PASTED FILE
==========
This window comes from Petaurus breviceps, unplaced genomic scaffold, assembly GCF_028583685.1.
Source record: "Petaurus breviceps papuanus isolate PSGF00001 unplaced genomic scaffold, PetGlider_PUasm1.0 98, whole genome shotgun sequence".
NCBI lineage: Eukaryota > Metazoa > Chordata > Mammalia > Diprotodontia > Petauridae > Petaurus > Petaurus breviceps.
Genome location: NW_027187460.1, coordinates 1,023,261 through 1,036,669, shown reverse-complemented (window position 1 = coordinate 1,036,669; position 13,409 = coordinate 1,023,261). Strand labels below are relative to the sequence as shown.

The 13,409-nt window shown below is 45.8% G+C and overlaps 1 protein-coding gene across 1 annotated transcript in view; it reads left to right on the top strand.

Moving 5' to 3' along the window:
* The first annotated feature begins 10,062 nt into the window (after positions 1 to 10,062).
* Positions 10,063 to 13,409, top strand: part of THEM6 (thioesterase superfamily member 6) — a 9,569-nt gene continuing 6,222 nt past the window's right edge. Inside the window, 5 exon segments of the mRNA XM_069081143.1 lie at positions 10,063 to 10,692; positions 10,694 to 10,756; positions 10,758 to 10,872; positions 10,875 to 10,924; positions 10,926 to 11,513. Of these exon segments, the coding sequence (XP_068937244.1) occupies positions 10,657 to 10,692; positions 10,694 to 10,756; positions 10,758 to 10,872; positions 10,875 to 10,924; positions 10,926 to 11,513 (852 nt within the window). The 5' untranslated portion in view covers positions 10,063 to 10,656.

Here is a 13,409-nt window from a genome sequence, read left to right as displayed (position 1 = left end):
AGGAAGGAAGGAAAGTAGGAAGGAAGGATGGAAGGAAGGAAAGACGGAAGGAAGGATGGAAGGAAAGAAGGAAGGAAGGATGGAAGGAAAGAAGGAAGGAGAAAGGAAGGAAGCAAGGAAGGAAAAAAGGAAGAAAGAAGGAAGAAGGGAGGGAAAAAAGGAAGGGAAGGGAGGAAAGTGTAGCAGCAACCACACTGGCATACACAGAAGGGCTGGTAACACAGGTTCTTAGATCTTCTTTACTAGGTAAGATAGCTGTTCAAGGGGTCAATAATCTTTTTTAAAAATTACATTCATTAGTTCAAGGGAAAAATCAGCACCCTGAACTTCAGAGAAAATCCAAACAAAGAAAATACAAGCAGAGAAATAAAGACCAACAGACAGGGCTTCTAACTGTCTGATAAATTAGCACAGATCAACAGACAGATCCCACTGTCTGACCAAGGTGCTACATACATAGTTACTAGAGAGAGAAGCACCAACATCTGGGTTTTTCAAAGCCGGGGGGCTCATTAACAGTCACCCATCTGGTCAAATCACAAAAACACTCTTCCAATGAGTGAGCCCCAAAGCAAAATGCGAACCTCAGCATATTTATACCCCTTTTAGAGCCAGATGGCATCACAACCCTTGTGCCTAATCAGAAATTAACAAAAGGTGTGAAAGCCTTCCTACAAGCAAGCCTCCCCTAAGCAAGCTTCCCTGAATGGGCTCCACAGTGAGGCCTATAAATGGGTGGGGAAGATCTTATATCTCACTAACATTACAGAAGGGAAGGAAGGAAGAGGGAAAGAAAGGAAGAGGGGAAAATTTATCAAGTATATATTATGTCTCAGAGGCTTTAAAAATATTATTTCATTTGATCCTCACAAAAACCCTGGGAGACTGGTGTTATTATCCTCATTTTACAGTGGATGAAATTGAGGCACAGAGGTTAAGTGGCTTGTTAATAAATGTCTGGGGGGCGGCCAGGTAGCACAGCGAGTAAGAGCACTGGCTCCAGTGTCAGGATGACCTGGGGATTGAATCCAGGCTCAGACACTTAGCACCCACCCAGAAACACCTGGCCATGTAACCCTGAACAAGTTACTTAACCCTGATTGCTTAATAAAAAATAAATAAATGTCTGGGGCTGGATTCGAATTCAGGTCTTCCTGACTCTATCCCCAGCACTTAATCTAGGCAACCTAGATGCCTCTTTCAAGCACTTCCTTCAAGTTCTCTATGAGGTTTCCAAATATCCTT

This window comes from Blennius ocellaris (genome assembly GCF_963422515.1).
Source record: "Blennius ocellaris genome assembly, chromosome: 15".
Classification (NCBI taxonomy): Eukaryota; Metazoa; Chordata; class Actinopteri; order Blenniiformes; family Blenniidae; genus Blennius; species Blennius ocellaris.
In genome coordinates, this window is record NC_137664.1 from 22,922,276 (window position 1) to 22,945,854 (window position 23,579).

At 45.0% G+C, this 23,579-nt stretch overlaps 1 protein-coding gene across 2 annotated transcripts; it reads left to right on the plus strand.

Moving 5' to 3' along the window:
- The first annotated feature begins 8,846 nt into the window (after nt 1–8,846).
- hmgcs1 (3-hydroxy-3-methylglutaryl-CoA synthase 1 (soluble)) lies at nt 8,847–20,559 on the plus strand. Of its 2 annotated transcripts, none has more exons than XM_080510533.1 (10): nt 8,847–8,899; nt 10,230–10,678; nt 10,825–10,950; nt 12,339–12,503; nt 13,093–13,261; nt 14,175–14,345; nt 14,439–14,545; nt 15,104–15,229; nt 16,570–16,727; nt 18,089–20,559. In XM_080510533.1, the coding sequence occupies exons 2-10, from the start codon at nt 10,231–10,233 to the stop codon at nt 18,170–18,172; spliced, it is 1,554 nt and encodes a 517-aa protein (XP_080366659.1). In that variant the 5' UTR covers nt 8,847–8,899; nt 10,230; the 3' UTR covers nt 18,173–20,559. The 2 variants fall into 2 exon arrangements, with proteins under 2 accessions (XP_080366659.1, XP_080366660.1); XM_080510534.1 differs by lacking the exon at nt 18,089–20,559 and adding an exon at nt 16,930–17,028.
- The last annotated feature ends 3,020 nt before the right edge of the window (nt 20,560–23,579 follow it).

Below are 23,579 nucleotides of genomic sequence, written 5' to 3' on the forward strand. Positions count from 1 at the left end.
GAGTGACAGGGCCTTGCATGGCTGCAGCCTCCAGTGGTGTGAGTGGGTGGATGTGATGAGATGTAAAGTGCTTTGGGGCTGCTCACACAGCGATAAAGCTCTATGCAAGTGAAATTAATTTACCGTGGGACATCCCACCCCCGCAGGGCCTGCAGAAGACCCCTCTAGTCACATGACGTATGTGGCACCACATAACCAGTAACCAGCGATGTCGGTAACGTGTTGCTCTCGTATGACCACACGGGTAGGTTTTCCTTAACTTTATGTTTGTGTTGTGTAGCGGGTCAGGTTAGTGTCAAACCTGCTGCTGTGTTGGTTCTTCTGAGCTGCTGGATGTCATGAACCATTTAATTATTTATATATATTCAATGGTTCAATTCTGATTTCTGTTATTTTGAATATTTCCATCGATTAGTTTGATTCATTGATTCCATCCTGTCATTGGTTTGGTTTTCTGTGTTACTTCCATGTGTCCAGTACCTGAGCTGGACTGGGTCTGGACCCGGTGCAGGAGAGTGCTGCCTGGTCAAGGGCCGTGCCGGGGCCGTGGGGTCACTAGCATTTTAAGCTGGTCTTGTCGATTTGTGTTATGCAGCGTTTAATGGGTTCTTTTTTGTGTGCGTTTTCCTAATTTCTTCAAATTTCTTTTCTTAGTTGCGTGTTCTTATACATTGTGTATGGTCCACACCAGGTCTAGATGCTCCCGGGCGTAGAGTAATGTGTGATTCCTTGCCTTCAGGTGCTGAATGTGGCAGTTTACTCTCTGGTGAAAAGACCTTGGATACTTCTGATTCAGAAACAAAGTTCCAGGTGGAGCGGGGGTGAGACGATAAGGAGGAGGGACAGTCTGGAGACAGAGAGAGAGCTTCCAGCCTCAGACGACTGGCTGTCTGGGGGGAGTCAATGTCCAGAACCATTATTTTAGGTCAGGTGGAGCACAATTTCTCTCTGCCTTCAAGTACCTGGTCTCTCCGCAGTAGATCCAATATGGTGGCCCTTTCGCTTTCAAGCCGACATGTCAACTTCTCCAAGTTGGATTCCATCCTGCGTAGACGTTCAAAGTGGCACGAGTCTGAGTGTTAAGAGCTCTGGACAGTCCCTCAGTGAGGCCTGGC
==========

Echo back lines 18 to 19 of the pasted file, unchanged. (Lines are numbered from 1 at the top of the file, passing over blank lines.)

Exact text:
- hmgcs1 (3-hydroxy-3-methylglutaryl-CoA synthase 1 (soluble)) lies at nt 8,847–20,559 on the plus strand. Of its 2 annotated transcripts, none has more exons than XM_080510533.1 (10): nt 8,847–8,899; nt 10,230–10,678; nt 10,825–10,950; nt 12,339–12,503; nt 13,093–13,261; nt 14,175–14,345; nt 14,439–14,545; nt 15,104–15,229; nt 16,570–16,727; nt 18,089–20,559. In XM_080510533.1, the coding sequence occupies exons 2-10, from the start codon at nt 10,231–10,233 to the stop codon at nt 18,170–18,172; spliced, it is 1,554 nt and encodes a 517-aa protein (XP_080366659.1). In that variant the 5' UTR covers nt 8,847–8,899; nt 10,230; the 3' UTR covers nt 18,173–20,559. The 2 variants fall into 2 exon arrangements, with proteins under 2 accessions (XP_080366659.1, XP_080366660.1); XM_080510534.1 differs by lacking the exon at nt 18,089–20,559 and adding an exon at nt 16,930–17,028.
- The last annotated feature ends 3,020 nt before the right edge of the window (nt 20,560–23,579 follow it).